Gregg B. Wells

Gregg B. Wells

Associate Professor

Department of Molecular and Cellular Medicine
Room 204 Reynolds Medical Building
College Station, TX   77843

Education and Post-Graduate Training

Dr. Gregg B. Wells received his BA (with distinction) in chemistry from Northwestern University in 1981. He earned his PhD in biophysical and theoretical biology from the University of Chicago Pritzker School of Medicine in 1987 and his MD was awarded from the University of Chicago Pritzker School of Medicine in 1989. From 1989 to 1996 he completed his residency in anatomic pathology and fellowship in neuropathology at the Hospital of the University of Pennsylvania. He is certified in anatomic pathology with special certification in neuropathology by the American Board of Pathology. He joined the faculty at the Texas A&M University Health Science Center in 1999.

Research Interests

The general theme of the research in my laboratory is the role of protein structure in disease, particularly in neurological disease. One area of study is the structure and function of the superfamily of neurotransmitter-gated ion channels that includes nicotinic acetylcholine, serotonin 5HT3, glycine, and GABAA receptors. Members of this superfamily are involved in drug addiction and alcoholism, neurodegenerative diseases such as Alzheimer disease and Parkinson disease, genetic forms of epilepsy, and neuropsychiatric disorders such as schizophrenia and depression. We are developing new approaches to elucidating the molecular structures of these ion channels from animals and bacteria. Cyclic nucleotide gated channels (CNGCs) are a second area of study. We are interpreting their electrophysiological properties in terms of structure and thermodynamics. Hearing is a third area of study. We are using computational models of calcium and potassium ion channels and mechanotransduction to explain electrophysiological function of cochlear hair cells. Fourth, analysis of genomes and tissue-specific transcriptomes of electrogenic animals (e.g., electric fish) is expected reveal new aspects of lifecycles of ion channels. Explaining neurological diseases in terms of protein structure is a theme linking our neuroscience research with neuropathology, my medical specialty.

Graduate training is available through the Medical Science PhD program (College of Medicine), through the MD/PhD program (College of Medicine) and other programs that our faculty are affiliated with joint research.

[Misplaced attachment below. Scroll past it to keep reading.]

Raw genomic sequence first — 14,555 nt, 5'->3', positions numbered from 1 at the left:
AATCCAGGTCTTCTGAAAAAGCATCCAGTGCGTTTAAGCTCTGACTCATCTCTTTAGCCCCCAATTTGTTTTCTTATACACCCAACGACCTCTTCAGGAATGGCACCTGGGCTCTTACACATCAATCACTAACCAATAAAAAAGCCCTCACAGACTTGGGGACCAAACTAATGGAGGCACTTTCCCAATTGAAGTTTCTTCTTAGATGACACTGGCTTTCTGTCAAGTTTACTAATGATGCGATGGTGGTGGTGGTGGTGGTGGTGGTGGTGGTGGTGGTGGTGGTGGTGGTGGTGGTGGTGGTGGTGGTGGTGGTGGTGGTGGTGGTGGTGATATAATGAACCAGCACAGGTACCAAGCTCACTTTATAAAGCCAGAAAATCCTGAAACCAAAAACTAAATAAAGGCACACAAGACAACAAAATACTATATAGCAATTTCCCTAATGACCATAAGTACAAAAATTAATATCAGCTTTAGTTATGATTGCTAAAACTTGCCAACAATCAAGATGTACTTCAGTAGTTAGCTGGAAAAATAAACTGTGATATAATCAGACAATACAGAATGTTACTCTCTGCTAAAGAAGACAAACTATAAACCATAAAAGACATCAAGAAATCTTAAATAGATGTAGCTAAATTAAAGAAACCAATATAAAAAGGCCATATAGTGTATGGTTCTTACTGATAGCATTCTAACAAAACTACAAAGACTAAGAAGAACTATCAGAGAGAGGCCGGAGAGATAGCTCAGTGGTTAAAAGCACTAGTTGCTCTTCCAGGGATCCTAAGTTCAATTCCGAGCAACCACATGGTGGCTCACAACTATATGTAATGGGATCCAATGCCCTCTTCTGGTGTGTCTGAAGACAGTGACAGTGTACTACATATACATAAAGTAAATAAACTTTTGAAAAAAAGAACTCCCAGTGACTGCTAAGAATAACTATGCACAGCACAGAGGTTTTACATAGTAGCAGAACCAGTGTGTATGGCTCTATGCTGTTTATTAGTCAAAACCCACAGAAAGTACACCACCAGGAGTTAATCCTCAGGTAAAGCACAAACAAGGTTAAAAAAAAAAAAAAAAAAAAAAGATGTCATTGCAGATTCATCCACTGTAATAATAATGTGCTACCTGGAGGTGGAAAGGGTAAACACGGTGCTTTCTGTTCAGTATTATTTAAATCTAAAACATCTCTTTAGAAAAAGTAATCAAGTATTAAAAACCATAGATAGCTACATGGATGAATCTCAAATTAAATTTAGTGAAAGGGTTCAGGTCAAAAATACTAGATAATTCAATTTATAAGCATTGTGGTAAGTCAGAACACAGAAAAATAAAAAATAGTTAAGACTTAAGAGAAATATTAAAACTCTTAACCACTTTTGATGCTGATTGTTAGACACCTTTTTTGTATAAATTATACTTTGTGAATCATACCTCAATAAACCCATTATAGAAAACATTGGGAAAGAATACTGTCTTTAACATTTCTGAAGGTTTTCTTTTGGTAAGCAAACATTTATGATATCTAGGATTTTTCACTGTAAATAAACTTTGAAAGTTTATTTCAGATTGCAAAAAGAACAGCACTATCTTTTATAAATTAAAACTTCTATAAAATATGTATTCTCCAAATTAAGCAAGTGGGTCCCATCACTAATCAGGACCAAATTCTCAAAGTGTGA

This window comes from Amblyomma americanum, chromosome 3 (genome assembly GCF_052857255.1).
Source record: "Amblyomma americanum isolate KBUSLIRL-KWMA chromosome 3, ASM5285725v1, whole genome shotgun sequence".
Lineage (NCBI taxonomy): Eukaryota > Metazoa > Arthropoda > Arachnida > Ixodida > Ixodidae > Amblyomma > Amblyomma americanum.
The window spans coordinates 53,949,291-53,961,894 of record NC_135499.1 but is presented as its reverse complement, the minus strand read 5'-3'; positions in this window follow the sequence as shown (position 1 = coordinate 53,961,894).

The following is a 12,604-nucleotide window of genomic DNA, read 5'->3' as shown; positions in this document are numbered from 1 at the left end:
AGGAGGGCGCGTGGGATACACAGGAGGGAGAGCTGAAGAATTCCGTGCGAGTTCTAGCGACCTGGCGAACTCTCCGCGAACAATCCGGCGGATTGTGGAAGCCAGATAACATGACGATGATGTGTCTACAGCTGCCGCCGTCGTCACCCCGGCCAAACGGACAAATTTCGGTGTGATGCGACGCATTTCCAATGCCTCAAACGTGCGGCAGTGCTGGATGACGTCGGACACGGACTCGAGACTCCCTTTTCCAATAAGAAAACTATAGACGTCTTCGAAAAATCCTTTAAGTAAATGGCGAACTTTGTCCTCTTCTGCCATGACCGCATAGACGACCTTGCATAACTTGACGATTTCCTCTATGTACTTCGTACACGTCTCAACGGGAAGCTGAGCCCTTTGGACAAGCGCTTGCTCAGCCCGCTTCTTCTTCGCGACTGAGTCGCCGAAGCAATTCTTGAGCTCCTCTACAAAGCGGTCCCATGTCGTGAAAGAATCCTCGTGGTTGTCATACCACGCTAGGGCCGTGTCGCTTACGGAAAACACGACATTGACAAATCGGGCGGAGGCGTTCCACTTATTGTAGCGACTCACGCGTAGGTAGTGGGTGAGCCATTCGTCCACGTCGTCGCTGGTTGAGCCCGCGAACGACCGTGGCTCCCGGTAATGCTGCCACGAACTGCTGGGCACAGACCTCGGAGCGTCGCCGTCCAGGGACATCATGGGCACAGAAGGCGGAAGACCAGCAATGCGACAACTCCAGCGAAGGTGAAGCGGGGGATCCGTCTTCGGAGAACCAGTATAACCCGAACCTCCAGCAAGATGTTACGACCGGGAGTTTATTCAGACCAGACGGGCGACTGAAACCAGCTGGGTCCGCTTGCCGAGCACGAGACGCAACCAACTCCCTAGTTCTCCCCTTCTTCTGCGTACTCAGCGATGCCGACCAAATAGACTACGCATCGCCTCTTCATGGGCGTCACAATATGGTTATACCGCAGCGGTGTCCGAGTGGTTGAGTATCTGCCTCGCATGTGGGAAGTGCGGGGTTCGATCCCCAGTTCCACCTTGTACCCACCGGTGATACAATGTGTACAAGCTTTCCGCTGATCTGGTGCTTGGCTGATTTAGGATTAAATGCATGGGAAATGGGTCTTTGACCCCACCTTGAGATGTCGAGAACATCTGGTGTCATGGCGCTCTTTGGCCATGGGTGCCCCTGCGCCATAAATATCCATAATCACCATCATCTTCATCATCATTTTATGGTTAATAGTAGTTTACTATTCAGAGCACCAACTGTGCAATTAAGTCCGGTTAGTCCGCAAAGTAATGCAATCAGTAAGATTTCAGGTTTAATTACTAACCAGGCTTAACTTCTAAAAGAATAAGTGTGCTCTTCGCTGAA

• Wells, GB and Tanaka, JC. (1997) "Ion Selectivity Predictions from a Two Site Permeation Model for the Cyclic Nucleotide-Gated Channel of Retinal Rod Cells." Biophysical Journal. 72, 127-140. PMID: 8994598.
  • Wells, GB, Anand, R, Wang, F and Lindstrom, J. (1998) "Water-soluble Nicotinic Acetylcholine Receptor Formed by alpha7 Subunit Extracellular Domains." Journal of Biological Chemistry. 273, 964-973. PMID: 9422757.
  • Wells, G. B., Lin, L., Jeanclos, E. M., and Anand, R. (2001) “Assembly and Ligand Binding Properties of the Water-Soluble Extracellular Domains of the Glutamate Receptor GluR1 Subunit.” Journal of Biological Chemistry. 276, 3031-3036. PMID: 11076939.
  • Person, A.M., Bills, K.L., Liu, H., Botting, S.K., Lindstrom, J., and Wells, GB. (2005) Extracellular Domain Nicotinic Acetylcholine Receptors formed by Alpha4 and Beta2 Subunits. J. Biol. Chem. 280, 39990-40002. PMID: 1617463.
  • Farris HE, Wells GB, and Ricci AJ. (2006) "Steady-State Adaptation of Mechanotransduction Modulates the Resting Potential of Auditory Hair Cells, Providing an Assay for Endolymph [Ca2+]." Journal of Neuroscience. 26, 12526-12536. PMID: 17135414.
  • Wells, G.B. (2008) Structural answers and persistent questions about how nicotinic receptors work. Front Biosci. 13:5479-5510. Review. PMID: 18508600.
  • Person, A.M. and Wells, G.B. (2011) Characterizing low affinity epibatidine binding to α4β2 nicotinic acetylcholine receptors with ligand depletion and nonspecific binding. BMC Biophysics 4: 19. PMID: 22112852.
  • Amici SA, McKay SB, Wells GB, Robson JI, Nasir M, Ponath G, Anand R. (2012), "A highly conserved cytoplasmic cysteine residue in the α4 nicotinic acetylcholine receptor is palmitoylated and regulates protein expression, Journal of Biological Chemistry 287: 23119-23127. PMID: 22593584.
  • Gallant JR, Traeger LL, Volkening JD, Moffett H, Chen P-H, Novina CD, Phillips GN Jr, Anand R, Wells GB, Pinch M, Güth R, Unguez GA, Albert JS, Zakon HH, Samanta MP, and Sussman MR (2014), "Genomic basis for the convergent evolution of electric organs," Science 344: 1522-1525. PMID: 24970089.